New Words & Phrases 6. Diminish v. ~ cause something to become smaller or less; decrease. e.g. Nothing could diminish her enthusiasm for the project. e.g. The opposition are trying to diminish our achievements.
New Words & Phrases These verbs mean to become or cause to become smaller or less. … 6. : decrease lessen reduce diminish Decrease and lessen, interchangeable in most contexts, refer to steady or gradual diminution: Decrease lessen e.g. Traffic decreases on holidays. e.g. Use your seat belt to lessen the danger of injury in an accident.
6. : decrease lessen reduce diminish New Words & Phrases Diminish implies taking away or removal: Diminish e.g. An occasional outburst didn't diminish my respect for her. Reduce emphasizes bringing down, as in size, degree, or intensity: Reduce e.g. The workers reduced their wage demands.
Background Information Elizabeth Barrett was born at Coxhoe Hall, Durham, England. In 1850, Elizabeth's best known book of poems was published Sonnets from the Portugese. Elizabeth's poems have a diction and rhythm evoking an attractive, spontaneous quality though some may seem sentimental. Many of her poems protest what she considered unjust social conditions. She also wrote poems appealing for political freedom for Italy and other countries controlled by foreign nations. 1806-1861
Background Information Robert Browning was born in Camberwell, a suburb of London. Young Robert spent much of his time in his father's private library of 6000 volumes in several languages. Browning became an admirer of Elizabeth's Barrett's poetry in 1844. He began corresponding with her by letter. This was the start of one of the world's most famous romances. Their courtship lasted until 1846 when they were married. The couple moved to Italy that same year and had a son, Pen, later in 1849. 1812-1889
Background Information Robert did not become recognized as a poet, until after Elizabeth's death in 1861. After which, he was honored for the rest of his life as a literary figure. Robert is perhaps best-known for his dramatic monologue technique. In his monologues, he spoke in the voice of an imaginary or historical character. Robert had a fondness for people who lived during the Renaissance. Most of his monologues portray persons at dramatic moments in their lives. 1812-1889
Love Letter by Robert Browning to Elizabeth Barrett January 10th, 1845 New Cross, Hatcham, Surrey I love your verses with all my heart, dear Miss Barrett, - - and this is no off-hand complimentary letter that I shall write, --whatever else, no prompt matter-of-course recognition of your genius and there a graceful and natural end of the thing: since the day last week when I first read your poems, I quite laugh to remember how I have been turning again in my mind what I should be able to tell you of their effect upon me --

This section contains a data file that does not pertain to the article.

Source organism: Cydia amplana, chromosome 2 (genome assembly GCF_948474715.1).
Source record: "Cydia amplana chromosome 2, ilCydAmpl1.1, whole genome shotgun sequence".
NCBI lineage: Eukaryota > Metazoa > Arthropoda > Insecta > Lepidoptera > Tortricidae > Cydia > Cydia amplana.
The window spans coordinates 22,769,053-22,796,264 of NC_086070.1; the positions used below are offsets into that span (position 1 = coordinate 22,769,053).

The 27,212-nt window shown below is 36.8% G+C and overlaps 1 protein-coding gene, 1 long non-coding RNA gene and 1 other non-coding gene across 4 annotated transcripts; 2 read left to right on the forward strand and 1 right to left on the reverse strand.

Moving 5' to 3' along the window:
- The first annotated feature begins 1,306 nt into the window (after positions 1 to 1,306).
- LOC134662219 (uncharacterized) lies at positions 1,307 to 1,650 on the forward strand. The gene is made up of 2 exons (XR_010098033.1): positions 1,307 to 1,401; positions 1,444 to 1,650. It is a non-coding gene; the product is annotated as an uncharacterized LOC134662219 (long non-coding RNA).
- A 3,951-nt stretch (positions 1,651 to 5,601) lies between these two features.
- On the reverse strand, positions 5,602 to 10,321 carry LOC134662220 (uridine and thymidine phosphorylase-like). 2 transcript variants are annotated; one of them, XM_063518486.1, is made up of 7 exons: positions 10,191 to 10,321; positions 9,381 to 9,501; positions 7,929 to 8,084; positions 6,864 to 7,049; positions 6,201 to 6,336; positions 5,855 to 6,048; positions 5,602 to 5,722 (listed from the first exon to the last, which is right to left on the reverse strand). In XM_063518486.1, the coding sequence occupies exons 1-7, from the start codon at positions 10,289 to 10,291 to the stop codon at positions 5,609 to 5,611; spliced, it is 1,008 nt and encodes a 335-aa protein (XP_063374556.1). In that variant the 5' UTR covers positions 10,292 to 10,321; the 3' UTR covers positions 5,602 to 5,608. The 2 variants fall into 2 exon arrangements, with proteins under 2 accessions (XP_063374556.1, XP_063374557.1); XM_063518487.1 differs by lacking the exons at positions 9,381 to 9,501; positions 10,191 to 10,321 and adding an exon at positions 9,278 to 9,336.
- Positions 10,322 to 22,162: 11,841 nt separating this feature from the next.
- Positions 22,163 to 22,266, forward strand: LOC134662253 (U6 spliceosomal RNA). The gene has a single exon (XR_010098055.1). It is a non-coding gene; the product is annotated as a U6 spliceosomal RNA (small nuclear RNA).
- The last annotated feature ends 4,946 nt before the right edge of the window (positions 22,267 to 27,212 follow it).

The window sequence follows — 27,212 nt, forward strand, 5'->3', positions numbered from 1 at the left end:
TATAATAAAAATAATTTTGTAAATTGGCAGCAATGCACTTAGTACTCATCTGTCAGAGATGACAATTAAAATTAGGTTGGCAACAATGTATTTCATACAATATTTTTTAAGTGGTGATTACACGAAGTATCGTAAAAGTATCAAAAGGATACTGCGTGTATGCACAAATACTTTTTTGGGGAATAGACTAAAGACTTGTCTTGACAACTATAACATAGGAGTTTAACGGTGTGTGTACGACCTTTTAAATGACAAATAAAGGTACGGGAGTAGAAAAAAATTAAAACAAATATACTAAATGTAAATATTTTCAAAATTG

Love Letter by Robert Browning to Elizabeth Barrett for in the first flush of delight I though I would this once get out of my habit of purely passive enjoyment, when I do really enjoy, and thoroughly justify my admiration -- perhaps even, as a loyal fellow-craftsman should, try and find fault and do you some little good to be proud of hereafter! -- but nothing comes of it all -- so into me has it gone, and part of me has it become, this great living poetry of yours, not a flower of which but took root and grew... oh, how different that is from lying to be dried and pressed flat and prized highly and put in a book with a proper account at bottom, and shut up and put away... and the book called a 'Flora', besides!
Love Letter by Robert Browning to Elizabeth Barrett After all, I need not give up the thought of doing that, too, in time; because even now, talking with whoever is worthy, I can give reason for my faith in one and another excellence, the fresh strange music, the affluent language, the exquisite pathos and true new brave thought -- but in this addressing myself to you, your own self, and for the first time, my feeling rises altogether. I do, as I say, love these Books with all my heart -- and I love you too: do you know I was once seeing you?
Love Letter by Robert Browning to Elizabeth Barrett Mr. Kenyon said to me one morning "would you like to see Miss Barrett?" -- then he went to announce me, -- then he returned... you were too unwell -- and now it is years ago -- and I feel as at some untoward passage in my travels -- as if I had been close, so close, to some world's- wonder in chapel on crypt,... only a screen to push and I might have entered -- but there was some slight... so it now seems... slight and just-sufficient bar to admission, and the half-opened door shut, and I went home my thousands of miles, and the sight was never to be! Well, these Poems were to be -- and this true thankful joy and pride with which I feel myself. Yours ever faithfully Robert Browning
Text Structure para. 1 One of the most famous love stories in history. para. 2-3 Their lives before they knew each other. para. 4-6 How they met and fell in love with each other. para. 7 Their life together.
Group Discussion Do you think Elizabeth and Robert were right or wrong not to tell Mr. Barrett about their love and marriage? Can you imagine any possible reasons why Mr. Barrett did not want his daughters to marry?